10 January 2022

The Next-Gen Libraries

“Shush…!” that was what we often heard in libraries of the past. I could still remember libraries of my childhood where it was a place where patrons read books and do their research quietly; so quiet that you could hear a pin drop. But this is not the case of the current educational demand especially in the era of digital dominance.

To be on par with the 21st-century teaching and learning, and in line with the current education trends, the library’s landscape has changed to integrate the learning needs of students. Academic libraries for instance transformed their study space into learning commons or maker space where students with shared interests can work collaboratively and stimulate problem-solving, share ideas that encourage knowledge transfer, have access to equipment or tools, and motivate one another. Some academic libraries even provide library cafes or student lounges where students can interact and socialize with the wider university’s community during their break.

A common way of getting the student population engaged with the library is by providing a 24/7 study space during exam week. At Swinburne Sarawak, the library organizes various activities annually to stay connected with its users. Before the pandemic, the library used to partner with on-campus vendors by providing free coffee during exam week and organizes a doodling corner to enable users to de-stress. This is on top of other fun activities that encourage engagement between students and the librarians, faculties members and administration staff.

Amid the pandemic, the library, through all the required Standard Operating Procedures (SOP), continues to connect and engage with its users. During Library Week, fun games, and activities such as Missing Your Library Photo Contest, Beat Your Stress Puzzles Challenge, and the Library App Mini quizzes were organized. This was on top of the poster exhibitions and live virtual sessions and workshops on Library Instructions, a session on Know the Liaison Librarians, and even a Find Out What You Need to Understand About Maintaining Academic Integrity session.

Students were also involved in the programs where they had the opportunity to display their talent and express themselves poetically through the Swinburne Poetry Competition, an activity co-organized with the School of Foundation Studies.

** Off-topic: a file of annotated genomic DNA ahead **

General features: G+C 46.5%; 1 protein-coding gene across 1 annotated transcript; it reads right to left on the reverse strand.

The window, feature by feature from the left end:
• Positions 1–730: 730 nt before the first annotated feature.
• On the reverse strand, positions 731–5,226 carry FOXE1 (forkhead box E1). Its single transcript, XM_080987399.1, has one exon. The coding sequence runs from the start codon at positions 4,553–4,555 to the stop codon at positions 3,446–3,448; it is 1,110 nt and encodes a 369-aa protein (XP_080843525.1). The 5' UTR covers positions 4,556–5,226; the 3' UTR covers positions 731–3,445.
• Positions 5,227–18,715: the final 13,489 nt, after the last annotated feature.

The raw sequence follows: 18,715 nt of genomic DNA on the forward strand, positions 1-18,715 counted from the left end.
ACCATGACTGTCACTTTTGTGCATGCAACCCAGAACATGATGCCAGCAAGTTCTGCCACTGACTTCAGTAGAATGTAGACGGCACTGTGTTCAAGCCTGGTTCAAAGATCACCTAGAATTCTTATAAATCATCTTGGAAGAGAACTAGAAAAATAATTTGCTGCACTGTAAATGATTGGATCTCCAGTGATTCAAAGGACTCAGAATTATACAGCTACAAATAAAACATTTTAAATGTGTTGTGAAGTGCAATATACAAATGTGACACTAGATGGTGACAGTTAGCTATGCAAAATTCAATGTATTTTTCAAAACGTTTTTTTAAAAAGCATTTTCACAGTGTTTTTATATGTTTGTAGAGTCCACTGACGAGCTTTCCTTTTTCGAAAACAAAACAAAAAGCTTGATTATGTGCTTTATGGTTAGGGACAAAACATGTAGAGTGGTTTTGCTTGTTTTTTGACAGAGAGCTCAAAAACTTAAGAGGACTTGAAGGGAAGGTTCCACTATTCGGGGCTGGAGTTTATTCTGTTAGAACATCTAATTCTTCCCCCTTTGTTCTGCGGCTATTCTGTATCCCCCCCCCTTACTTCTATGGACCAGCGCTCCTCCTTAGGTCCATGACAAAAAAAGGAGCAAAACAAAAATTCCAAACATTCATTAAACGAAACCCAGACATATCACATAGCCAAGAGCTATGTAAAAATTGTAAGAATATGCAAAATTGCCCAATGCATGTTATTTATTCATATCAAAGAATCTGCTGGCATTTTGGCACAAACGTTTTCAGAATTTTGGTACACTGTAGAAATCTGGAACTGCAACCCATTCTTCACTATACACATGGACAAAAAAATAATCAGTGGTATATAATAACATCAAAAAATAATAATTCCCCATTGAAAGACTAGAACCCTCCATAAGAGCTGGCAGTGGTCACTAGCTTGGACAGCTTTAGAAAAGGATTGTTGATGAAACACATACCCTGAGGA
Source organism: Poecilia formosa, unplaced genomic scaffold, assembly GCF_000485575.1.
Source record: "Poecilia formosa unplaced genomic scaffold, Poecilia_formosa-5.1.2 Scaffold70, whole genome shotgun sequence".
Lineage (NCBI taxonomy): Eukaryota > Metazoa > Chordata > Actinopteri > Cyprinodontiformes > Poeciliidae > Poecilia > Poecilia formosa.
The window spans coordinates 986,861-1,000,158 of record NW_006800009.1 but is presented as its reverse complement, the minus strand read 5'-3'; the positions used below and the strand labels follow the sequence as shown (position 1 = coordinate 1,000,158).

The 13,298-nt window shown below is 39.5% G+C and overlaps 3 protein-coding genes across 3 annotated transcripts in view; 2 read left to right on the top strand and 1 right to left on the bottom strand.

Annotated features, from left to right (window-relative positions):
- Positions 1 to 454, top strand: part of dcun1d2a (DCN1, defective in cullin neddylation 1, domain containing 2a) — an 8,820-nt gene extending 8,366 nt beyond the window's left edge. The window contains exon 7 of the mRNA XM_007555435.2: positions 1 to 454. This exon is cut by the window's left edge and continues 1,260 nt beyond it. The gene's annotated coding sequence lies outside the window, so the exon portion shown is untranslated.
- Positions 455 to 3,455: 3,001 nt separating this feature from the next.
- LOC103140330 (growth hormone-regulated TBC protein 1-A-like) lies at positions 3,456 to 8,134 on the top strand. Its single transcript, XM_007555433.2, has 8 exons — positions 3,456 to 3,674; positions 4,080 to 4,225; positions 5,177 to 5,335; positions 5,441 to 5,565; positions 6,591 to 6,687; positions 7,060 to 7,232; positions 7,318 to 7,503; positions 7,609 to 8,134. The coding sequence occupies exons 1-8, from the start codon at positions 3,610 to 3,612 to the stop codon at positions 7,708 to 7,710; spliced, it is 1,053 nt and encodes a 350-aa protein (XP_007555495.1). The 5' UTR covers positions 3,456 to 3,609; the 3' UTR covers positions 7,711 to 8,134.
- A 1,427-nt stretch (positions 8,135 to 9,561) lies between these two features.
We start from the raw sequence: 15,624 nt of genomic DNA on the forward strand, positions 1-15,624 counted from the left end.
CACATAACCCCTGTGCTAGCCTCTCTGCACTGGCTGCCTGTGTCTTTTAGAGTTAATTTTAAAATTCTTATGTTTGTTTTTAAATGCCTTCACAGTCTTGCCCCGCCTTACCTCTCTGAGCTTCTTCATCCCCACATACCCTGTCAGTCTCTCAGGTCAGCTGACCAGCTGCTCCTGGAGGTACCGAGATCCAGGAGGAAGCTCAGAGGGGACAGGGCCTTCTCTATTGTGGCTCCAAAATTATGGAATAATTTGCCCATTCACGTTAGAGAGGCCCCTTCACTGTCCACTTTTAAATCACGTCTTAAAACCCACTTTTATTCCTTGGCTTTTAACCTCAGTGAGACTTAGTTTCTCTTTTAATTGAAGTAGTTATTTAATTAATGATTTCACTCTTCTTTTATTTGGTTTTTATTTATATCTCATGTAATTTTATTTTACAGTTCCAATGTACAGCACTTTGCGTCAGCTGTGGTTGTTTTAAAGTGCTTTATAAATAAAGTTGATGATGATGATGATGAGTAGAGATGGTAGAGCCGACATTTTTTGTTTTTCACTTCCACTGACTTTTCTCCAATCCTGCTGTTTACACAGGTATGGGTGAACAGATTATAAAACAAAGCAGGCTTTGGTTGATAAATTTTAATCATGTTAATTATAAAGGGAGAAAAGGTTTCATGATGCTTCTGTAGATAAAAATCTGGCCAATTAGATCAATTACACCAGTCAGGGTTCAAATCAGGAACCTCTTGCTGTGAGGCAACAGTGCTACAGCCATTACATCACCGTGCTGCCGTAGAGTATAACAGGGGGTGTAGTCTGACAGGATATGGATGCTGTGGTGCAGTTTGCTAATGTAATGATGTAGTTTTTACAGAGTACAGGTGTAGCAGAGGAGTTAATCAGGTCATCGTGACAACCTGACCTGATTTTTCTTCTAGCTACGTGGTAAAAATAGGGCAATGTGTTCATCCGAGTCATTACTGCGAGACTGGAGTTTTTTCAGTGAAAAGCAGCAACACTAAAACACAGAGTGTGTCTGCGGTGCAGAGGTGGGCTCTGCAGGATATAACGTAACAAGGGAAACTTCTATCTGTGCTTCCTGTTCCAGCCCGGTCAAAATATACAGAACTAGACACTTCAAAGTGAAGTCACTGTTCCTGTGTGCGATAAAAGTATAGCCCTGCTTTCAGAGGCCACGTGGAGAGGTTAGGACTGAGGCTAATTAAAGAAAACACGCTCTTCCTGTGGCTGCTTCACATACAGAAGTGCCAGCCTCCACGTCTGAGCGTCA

All these activities received positive feedback from students and staff alike, making it an attractive alternative venue to be part of when on campus.

All these indicate the significant role that libraries play within a community. Other than being a centre for keeping books and periodicals, libraries serve as the community’s nucleus where people get information and gather for social and cultural activities. This is on top of the educational resources that it provides.

Libraries support its users by enhancing their education, facilitating teaching and learning, helping develop reading and research skills, enable well-informed decision making and services development; including those of clinical and patient-centred care.

More importantly, librarian or information professional, as many of us prefer to be known, goes beyond our locality and geographical functions. Information professionals support and empower people. The pandemic and its monumental impact require librarians to be agile, adaptive, and flexible in delivering its services to patrons with innovations in learning and research. Far from just cataloguing, stamping, and shelving books, information professionals add value to their services especially those in the education, agriculture, health, and technology sector.

“How so? I can easily find all the information I need on the internet.” This is a common misconception in the 21st century.

Information professionals empower people through information literacy. They highlight the importance of what libraries can do that Google cannot do. Libraries provide personal assistance to those in search of and need information in all kinds of formats and settings. This information, many of which are freely available to its users, is already thoroughly organized by subjects and disciplines.

Being information literate also means users can evaluate information based on its credibility, relevance, authority, and accuracy. This is the major advantage of libraries, making them the main center for information that contributes to community empowerment through capacity building and learning support.

Changes are difficult but necessary as libraries continue to evolve in their services and to stay relevant in response to the changing needs of the next-gen as well as advancement in technology. No matter what the century, and especially when global disasters hit us, libraries and information professionals will continue to engage, educate, and empower the community. That was its initial purpose from the days of old and will continue to be so in years to come.

Dollyrissia Lainers is an Administrative Officer with the Information Resources (Library) and Library Liaison for the School of Research. She can be reached via email at dlainers@swinburne.edu.my